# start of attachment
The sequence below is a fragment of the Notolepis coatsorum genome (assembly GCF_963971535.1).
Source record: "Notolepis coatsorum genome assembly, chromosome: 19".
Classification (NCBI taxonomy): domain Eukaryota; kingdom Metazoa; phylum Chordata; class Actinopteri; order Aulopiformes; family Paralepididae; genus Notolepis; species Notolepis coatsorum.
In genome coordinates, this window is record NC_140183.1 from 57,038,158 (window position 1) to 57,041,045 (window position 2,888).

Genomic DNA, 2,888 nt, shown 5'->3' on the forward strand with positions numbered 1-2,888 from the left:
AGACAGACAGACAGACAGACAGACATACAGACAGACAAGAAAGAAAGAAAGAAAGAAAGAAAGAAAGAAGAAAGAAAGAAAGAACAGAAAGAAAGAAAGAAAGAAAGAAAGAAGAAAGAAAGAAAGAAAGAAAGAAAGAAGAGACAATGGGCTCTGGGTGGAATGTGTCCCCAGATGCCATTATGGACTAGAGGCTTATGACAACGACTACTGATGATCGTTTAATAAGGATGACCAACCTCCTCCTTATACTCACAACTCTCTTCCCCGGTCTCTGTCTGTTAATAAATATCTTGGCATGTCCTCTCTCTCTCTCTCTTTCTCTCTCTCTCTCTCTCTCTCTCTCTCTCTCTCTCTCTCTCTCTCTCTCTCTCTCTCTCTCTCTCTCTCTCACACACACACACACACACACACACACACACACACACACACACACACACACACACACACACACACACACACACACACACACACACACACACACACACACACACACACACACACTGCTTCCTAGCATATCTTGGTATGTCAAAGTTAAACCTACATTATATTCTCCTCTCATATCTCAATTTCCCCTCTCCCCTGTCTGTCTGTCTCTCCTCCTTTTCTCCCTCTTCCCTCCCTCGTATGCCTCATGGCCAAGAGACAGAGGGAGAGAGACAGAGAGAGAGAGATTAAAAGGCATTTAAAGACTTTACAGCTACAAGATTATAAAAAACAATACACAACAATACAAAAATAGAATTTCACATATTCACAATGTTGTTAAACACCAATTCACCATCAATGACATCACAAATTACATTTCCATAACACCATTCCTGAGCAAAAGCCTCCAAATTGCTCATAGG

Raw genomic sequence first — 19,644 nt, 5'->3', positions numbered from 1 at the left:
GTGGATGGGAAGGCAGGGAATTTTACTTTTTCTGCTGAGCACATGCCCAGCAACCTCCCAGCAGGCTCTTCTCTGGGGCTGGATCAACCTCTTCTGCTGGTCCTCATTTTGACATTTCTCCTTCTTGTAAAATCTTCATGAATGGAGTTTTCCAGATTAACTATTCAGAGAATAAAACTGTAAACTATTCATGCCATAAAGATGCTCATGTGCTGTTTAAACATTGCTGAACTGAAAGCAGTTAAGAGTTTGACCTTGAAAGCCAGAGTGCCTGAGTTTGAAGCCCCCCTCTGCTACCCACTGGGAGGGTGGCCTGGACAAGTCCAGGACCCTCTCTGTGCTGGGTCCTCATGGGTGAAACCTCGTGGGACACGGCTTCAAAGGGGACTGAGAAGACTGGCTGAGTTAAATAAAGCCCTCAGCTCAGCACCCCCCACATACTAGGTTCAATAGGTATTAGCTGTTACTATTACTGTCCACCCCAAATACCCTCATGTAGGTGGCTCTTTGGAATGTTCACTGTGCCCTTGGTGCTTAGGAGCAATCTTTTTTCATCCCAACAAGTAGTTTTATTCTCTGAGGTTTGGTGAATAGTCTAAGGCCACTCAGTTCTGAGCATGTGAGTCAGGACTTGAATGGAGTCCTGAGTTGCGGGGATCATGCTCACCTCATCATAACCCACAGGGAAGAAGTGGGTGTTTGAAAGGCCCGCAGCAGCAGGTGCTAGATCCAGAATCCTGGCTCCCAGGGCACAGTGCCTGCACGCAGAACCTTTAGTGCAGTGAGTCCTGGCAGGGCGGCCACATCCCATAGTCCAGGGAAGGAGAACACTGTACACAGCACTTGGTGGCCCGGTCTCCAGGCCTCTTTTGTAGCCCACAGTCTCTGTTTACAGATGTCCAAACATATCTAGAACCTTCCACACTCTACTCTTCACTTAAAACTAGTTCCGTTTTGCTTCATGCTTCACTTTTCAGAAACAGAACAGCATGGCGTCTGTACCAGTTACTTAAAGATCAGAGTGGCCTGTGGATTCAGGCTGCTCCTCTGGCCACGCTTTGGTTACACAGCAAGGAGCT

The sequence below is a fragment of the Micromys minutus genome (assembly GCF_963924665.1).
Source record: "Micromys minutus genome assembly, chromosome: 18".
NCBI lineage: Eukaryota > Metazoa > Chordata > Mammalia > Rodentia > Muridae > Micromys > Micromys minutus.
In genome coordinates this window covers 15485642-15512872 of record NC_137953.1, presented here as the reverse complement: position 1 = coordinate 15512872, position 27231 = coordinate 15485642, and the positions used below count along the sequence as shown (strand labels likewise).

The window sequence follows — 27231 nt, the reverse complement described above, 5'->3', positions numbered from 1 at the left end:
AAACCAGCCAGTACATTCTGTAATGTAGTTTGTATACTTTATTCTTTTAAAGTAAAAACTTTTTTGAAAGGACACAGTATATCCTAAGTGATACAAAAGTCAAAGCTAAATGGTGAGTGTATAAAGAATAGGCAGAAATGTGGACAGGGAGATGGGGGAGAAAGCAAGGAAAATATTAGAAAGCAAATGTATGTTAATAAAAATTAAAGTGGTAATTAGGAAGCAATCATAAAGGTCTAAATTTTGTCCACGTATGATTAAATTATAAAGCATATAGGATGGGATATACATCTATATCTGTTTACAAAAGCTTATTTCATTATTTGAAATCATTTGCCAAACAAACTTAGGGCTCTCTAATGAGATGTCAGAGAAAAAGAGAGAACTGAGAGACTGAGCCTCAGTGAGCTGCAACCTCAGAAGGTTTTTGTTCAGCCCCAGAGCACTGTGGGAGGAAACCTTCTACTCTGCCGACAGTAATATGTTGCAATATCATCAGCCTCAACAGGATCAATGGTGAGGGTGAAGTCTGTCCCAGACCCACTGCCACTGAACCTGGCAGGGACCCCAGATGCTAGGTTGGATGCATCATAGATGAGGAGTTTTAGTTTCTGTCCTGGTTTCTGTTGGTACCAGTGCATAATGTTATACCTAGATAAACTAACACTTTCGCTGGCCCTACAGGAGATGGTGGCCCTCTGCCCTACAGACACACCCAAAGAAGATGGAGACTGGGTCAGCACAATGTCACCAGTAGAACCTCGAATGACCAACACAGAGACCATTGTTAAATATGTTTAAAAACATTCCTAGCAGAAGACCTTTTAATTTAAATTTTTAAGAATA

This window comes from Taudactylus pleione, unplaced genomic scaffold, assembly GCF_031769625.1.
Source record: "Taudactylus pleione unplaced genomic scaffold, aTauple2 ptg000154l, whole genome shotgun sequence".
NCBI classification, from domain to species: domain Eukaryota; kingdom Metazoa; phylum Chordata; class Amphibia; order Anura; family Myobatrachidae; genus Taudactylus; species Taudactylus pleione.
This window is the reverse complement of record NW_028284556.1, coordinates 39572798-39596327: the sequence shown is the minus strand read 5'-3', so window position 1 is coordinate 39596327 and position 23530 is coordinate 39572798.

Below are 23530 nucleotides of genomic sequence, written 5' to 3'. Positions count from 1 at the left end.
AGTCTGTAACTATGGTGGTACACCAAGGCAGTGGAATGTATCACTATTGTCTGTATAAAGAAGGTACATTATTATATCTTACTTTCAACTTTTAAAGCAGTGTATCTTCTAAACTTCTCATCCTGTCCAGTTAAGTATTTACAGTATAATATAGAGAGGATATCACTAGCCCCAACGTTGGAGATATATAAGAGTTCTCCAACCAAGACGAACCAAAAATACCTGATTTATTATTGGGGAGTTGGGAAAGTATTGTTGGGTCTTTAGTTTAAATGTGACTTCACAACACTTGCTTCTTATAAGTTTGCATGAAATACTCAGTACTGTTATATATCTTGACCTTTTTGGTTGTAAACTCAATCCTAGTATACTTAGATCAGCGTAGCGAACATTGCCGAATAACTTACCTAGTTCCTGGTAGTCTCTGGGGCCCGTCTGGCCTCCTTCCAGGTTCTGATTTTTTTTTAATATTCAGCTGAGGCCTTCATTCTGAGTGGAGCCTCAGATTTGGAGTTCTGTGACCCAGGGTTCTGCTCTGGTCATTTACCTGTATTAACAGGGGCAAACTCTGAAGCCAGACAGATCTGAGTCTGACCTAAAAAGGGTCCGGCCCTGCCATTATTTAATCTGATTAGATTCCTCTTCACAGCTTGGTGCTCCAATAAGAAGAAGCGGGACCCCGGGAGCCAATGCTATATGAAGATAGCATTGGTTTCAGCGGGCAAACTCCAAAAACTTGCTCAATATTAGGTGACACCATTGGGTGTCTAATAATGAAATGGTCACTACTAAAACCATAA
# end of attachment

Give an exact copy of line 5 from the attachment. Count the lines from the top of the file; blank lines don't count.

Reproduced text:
Genomic DNA, 2,888 nt, shown 5'->3' on the forward strand with positions numbered 1-2,888 from the left: